▪ My wife and I also use the power of prayer to get through each day. After taking the dog for a walk, we say our prayers before breakfast. Afterward, I try to read one passage of scripture and then we begin our day. We are blessed with good health and neighbors but a serious amount of stress and unease comes from the television set. We both feel that a lot of today’s news is not appropriate for children... The majority of people are good and are struggling to raise their families and do good by others. We are bombarded by the negative. Our nation is divided by different opinions and lacking in leadership who would work on a peaceful compromise or solutions to obvious problems. Prayer gets us through it all. — Steve and Lynda Jenkins
▪ One of the things that helps me deal with life is reading your column. You bring comfort and joy in your heartfelt words. I shall always remember hearing you sing at the Miami Woman’s Club and what an uplifting experience that was. May you continue spreading serenity for many years. — Dolly Macintyre
Author to speak
Bestselling author Edwin Black will speak at five South Florida venues, Jan. 30 through Feb. 1.
The kick-off event will be 7 p.m. Jan. 30 at Temple Emanu-El, 1701 Washington Ave., Miami Beach. His presentation is entitled, “Israel and International Law — The Historical Underpinnings.”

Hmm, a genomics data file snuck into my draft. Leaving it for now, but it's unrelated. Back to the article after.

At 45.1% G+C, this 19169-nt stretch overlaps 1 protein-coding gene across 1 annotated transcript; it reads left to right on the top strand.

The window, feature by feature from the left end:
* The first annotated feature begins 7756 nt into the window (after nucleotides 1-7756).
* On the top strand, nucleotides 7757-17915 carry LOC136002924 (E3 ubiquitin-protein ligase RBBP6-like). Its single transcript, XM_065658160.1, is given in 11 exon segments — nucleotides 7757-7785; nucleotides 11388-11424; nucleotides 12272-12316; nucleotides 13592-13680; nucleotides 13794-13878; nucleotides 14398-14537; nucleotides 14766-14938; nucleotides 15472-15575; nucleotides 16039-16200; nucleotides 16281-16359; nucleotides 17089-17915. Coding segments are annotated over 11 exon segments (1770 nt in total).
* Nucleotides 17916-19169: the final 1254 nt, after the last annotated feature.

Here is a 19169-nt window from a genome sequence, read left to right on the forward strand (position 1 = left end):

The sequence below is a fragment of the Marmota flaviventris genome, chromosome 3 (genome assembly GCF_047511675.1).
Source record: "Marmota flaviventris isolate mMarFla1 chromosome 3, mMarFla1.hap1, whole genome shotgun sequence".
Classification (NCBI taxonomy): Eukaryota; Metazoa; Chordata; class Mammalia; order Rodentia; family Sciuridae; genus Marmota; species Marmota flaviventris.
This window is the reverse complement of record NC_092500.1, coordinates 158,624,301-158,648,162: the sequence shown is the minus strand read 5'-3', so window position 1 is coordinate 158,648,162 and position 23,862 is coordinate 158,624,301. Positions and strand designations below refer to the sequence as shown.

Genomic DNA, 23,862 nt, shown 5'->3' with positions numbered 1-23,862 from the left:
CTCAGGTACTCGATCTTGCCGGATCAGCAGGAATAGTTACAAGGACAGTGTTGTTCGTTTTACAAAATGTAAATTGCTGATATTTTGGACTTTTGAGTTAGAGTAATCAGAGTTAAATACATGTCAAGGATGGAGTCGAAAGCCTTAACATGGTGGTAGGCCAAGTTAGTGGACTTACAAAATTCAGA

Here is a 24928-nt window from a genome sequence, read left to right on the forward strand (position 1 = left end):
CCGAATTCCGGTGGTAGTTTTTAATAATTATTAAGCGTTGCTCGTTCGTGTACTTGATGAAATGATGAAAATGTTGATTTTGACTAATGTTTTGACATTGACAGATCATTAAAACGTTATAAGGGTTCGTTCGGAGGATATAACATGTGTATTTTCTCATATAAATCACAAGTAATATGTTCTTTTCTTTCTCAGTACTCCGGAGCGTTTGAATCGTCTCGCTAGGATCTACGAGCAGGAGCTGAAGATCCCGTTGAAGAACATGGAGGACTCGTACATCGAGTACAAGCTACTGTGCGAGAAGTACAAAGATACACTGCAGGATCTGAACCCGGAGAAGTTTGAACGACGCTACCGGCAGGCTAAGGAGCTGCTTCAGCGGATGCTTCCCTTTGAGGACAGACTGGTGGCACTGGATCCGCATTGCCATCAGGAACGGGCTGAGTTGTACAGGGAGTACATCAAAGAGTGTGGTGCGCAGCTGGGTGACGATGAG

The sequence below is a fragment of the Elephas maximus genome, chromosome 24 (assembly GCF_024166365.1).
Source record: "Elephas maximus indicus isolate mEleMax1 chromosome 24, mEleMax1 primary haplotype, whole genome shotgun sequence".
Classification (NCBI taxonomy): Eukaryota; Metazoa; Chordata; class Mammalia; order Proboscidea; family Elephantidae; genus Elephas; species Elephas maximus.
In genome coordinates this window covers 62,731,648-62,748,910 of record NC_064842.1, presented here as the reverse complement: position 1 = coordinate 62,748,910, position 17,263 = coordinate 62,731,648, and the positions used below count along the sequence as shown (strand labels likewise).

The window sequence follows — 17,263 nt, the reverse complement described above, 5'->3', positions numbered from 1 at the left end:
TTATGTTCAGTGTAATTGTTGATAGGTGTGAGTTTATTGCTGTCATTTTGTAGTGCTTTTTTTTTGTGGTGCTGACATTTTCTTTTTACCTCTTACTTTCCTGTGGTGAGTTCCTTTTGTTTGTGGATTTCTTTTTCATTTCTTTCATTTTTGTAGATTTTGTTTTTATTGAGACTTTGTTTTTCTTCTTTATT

Black is the author of the New York Times bestsellers “IBM and the Holocaust,” “The Farhud,” and “Financing the Flames.” He is the winner of numerous awards, including The International Human Rights Award, the Moral Compass Award, Justice for All Award, Moral Courage Award and Drum Major for Justice Award.
In addition, Black will speak Jan. 31 at Brauser Maimonides Academy in Fort Lauderdale and at Katz Yeshiva in Boca Raton at times to be announced.
Also, at 7:30 p.m. Jan. 31, Black will serve as scholar-in-residence at Young Israel of Hollywood in Fort Lauderdale.
On Feb. 1, Black will speak at Chabad-Lubavitch of West Boynton Beach at a time to be announced.
For more information, call Carol Flatto, South Florida chairwoman of Americans for a Safe Israel, 305-527-8137 or Plypress@yahoo.com
Oneg Shabbat services
Oneg Shabbat services will be 8:15 p.m. Friday, Jan. 26, at Temple Beth Tov, 6438 SW Eighth St., West Miami. The temple’s Sisterhood will present light refreshments.